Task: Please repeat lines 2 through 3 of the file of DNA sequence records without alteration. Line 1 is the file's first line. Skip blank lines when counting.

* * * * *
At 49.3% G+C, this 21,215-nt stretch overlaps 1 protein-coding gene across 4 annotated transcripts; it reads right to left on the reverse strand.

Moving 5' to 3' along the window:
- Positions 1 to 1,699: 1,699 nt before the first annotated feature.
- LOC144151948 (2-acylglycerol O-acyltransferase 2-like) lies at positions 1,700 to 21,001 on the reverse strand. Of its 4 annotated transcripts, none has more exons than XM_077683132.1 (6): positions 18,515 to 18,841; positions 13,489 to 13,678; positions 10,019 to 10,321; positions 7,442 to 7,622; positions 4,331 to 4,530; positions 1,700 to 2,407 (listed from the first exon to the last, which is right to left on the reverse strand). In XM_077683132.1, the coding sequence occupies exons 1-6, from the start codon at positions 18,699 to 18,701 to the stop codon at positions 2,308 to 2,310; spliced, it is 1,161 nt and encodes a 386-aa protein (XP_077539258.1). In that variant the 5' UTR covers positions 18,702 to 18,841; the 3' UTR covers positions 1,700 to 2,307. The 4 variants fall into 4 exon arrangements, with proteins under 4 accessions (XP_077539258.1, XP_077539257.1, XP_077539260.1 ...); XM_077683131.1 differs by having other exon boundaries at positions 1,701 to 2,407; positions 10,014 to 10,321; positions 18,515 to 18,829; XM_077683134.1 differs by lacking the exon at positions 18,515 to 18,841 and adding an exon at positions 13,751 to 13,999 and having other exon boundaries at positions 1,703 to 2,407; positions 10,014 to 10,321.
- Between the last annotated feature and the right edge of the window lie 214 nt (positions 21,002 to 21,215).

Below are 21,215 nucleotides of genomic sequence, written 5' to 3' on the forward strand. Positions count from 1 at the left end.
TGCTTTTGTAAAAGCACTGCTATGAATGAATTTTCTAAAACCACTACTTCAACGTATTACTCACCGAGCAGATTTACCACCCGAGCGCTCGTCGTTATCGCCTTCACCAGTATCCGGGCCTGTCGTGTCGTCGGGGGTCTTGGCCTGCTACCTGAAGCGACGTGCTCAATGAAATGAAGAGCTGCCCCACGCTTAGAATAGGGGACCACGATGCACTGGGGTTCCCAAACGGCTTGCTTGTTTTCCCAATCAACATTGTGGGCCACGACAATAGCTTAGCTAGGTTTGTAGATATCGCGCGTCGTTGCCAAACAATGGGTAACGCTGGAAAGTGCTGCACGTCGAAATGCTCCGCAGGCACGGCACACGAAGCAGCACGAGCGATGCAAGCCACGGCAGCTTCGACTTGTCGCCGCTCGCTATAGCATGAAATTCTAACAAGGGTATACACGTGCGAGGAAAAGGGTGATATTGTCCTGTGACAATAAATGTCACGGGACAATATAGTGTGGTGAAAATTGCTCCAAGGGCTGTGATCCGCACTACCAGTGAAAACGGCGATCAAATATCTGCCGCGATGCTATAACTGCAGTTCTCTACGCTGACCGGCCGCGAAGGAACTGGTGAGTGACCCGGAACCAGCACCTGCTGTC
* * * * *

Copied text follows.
Moving 5' to 3' along the window:
- Positions 1 to 1,699: 1,699 nt before the first annotated feature.